Revision (Writing Centre)

Why Bother with Revision?  

It’s not uncommon for a student to work for hours on an essay but spend only minutes editing his or her work. This might sound a bit like your approach, and that’s understandable. After all, why shouldn’t your first draft be good enough to hand in if you were thorough and concise as you wrote it?

Well, we know that even the best authors in the world take editing seriously, and the structure, substance, style, and impact of their writing benefit from it. In short, you should always do your best to revise and proofread your work. When you can, have your papers peer edited too.

Below, you can find tips on global revision, peer editing, and proofreading.

Global Revision

What to Examine
Relevant Strategies
Cohesion and Unity
  • Review your thesis.
  • Check for topic and concluding sentences.
  • Decide if each paragraph supports your thesis.
  • Confirm that each paragraph centers around one main idea.
Conciseness
  • Look for redundancy (repeated words/ideas).
  • Check for wordiness.
  • Remove extraneous points.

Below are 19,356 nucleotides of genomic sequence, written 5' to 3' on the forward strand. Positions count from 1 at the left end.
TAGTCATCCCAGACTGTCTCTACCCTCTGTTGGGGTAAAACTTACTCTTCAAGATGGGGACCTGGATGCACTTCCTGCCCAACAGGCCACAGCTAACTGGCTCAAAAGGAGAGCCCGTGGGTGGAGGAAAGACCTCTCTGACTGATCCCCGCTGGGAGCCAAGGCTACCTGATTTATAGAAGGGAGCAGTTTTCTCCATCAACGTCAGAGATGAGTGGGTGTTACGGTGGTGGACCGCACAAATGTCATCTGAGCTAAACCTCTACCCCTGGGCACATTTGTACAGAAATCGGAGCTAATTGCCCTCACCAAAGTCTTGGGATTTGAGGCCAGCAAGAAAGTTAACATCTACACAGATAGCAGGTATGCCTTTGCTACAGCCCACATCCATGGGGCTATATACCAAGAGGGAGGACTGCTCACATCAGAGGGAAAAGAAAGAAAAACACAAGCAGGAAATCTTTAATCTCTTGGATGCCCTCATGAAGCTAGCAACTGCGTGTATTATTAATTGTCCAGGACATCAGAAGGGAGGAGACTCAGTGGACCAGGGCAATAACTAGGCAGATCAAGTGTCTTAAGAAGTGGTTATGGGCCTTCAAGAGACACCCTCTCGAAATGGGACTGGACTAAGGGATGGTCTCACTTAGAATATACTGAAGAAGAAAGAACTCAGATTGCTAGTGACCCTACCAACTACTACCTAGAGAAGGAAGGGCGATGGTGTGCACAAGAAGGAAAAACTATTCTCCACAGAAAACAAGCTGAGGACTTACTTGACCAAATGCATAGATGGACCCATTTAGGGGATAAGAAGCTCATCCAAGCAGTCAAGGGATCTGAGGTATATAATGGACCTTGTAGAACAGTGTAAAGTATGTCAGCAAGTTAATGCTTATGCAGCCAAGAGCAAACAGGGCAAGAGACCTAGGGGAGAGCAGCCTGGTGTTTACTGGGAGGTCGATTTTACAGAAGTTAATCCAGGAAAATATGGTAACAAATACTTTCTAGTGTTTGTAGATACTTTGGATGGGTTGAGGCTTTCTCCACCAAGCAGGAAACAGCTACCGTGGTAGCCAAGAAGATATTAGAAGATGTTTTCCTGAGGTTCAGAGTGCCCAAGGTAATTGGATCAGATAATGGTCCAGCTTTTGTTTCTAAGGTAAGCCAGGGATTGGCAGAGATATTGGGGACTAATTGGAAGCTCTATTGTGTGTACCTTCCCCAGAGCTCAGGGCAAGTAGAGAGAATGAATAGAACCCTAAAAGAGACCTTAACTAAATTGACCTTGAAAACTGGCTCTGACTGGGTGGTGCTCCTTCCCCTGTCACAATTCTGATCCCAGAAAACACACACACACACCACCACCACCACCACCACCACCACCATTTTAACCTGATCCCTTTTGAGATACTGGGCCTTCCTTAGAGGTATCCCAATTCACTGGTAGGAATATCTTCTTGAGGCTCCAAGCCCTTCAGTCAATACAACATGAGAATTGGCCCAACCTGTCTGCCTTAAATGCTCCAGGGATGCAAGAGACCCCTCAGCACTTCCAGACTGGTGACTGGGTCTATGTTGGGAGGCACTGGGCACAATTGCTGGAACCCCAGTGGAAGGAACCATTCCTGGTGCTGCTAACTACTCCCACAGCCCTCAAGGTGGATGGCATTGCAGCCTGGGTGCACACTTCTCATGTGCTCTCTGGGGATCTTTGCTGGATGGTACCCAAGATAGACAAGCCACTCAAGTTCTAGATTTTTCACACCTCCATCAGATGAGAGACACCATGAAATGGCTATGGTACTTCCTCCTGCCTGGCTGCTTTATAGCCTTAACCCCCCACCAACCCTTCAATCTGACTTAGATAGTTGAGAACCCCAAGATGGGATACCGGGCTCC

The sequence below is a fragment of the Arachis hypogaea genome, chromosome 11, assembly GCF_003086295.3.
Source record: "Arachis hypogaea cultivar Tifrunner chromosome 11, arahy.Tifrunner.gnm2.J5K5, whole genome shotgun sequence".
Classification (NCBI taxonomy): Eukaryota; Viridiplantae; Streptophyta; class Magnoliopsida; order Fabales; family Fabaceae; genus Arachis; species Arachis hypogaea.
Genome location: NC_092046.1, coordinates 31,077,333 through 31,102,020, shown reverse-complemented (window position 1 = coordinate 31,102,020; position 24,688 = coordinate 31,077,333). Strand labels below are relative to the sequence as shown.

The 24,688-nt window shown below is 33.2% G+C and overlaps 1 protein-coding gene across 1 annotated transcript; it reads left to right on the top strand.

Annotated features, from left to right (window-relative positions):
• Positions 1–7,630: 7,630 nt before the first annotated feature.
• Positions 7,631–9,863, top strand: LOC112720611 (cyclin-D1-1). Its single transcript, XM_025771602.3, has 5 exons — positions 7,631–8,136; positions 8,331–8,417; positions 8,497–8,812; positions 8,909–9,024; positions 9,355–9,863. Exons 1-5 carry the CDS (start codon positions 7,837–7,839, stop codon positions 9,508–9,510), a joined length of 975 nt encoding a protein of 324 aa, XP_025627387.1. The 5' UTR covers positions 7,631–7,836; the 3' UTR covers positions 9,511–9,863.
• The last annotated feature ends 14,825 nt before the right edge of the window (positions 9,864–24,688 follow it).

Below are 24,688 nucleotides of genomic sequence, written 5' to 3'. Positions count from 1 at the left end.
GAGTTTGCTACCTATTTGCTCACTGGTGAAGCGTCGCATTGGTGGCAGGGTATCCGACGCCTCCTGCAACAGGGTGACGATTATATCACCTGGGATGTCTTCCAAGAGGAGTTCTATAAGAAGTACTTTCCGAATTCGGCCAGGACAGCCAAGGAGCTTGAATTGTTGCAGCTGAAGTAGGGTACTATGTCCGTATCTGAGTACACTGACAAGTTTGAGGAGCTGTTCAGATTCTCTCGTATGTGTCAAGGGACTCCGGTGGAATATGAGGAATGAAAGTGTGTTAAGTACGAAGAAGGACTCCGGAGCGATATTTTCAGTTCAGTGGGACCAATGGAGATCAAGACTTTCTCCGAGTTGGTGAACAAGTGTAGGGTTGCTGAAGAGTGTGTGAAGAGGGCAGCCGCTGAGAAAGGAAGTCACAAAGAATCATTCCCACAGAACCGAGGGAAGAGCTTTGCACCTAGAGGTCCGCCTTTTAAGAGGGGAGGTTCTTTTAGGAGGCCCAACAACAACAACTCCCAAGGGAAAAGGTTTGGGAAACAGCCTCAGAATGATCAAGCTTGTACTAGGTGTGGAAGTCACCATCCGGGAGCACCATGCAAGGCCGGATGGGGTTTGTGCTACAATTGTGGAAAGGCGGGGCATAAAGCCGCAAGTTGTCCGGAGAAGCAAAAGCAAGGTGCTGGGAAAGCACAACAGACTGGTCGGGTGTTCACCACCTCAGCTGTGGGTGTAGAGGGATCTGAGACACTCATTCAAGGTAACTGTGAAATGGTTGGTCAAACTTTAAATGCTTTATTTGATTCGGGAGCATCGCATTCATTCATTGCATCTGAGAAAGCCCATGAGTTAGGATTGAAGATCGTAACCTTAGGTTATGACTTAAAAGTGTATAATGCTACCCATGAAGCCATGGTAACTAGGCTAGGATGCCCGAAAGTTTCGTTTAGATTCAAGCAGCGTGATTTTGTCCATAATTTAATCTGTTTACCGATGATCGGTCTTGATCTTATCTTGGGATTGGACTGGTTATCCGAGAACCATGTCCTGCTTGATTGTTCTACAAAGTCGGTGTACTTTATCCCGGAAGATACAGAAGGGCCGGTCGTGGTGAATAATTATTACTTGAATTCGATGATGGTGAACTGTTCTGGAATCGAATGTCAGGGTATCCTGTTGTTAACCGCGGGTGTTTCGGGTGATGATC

• Cut out unnecessary phrases.
Structure and Organization
  • Recreate the outline.
  • Look at the shape of your essay.
  • Step away from your essay before rereading it.

Peer Editing

It’s always productive to have your paper read by a second set of eyes. That could mean having a parent, peer, colleague, or Writing Centre tutor examine your essay. We would encourage you to take advantage of our services at the centre for quite a few reasons: tutors are trained to help you with academic writing, they have the time to focus all their attention on your work, and they can help you identify broader trends in your writing.

Book an appointment here

Proofreading 

What to Examine
Relevant Strategies
Spelling Mistakes
  • Review commonly confused words.
  • Use spell check.
  • Keep track of common errors you make.
  • Read your work out loud.
  • Take advantage of Grammarly.
Grammatical Errors
  • Familiarize yourself with common grammar mistakes.
  • Read your work out loud.
Word Choice
  • Look up unfamiliar words.
  • Avoid using terms you are not comfortable with.
  • Only use conjunctions, transition words, and introductory phrases when they serve a purpose.